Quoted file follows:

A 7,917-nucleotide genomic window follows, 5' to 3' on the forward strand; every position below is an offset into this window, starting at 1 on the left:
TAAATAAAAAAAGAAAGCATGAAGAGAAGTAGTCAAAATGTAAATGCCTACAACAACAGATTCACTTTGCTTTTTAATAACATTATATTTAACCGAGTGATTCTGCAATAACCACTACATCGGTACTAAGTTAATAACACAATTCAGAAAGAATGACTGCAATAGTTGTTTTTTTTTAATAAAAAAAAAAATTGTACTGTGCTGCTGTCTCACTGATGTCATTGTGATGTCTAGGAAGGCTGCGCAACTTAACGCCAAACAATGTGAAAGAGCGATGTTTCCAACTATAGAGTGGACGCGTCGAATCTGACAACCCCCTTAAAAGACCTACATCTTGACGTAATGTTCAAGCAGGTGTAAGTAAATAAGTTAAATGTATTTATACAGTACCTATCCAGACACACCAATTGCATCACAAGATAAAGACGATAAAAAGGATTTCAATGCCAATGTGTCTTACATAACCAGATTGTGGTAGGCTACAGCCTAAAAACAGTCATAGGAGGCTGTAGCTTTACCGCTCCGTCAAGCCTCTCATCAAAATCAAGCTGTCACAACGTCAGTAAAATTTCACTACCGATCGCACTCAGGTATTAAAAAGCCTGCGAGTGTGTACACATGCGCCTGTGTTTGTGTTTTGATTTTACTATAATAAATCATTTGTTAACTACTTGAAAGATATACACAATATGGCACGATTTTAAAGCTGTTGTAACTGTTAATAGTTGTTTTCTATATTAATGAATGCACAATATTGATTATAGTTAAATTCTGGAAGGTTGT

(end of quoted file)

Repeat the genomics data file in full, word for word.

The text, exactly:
A 7,917-nucleotide genomic window follows, 5' to 3' on the forward strand; every position below is an offset into this window, starting at 1 on the left:
TAAATAAAAAAAGAAAGCATGAAGAGAAGTAGTCAAAATGTAAATGCCTACAACAACAGATTCACTTTGCTTTTTAATAACATTATATTTAACCGAGTGATTCTGCAATAACCACTACATCGGTACTAAGTTAATAACACAATTCAGAAAGAATGACTGCAATAGTTGTTTTTTTTTAATAAAAAAAAAAATTGTACTGTGCTGCTGTCTCACTGATGTCATTGTGATGTCTAGGAAGGCTGCGCAACTTAACGCCAAACAATGTGAAAGAGCGATGTTTCCAACTATAGAGTGGACGCGTCGAATCTGACAACCCCCTTAAAAGACCTACATCTTGACGTAATGTTCAAGCAGGTGTAAGTAAATAAGTTAAATGTATTTATACAGTACCTATCCAGACACACCAATTGCATCACAAGATAAAGACGATAAAAAGGATTTCAATGCCAATGTGTCTTACATAACCAGATTGTGGTAGGCTACAGCCTAAAAACAGTCATAGGAGGCTGTAGCTTTACCGCTCCGTCAAGCCTCTCATCAAAATCAAGCTGTCACAACGTCAGTAAAATTTCACTACCGATCGCACTCAGGTATTAAAAAGCCTGCGAGTGTGTACACATGCGCCTGTGTTTGTGTTTTGATTTTACTATAATAAATCATTTGTTAACTACTTGAAAGATATACACAATATGGCACGATTTTAAAGCTGTTGTAACTGTTAATAGTTGTTTTCTATATTAATGAATGCACAATATTGATTATAGTTAAATTCTGGAAGGTTGT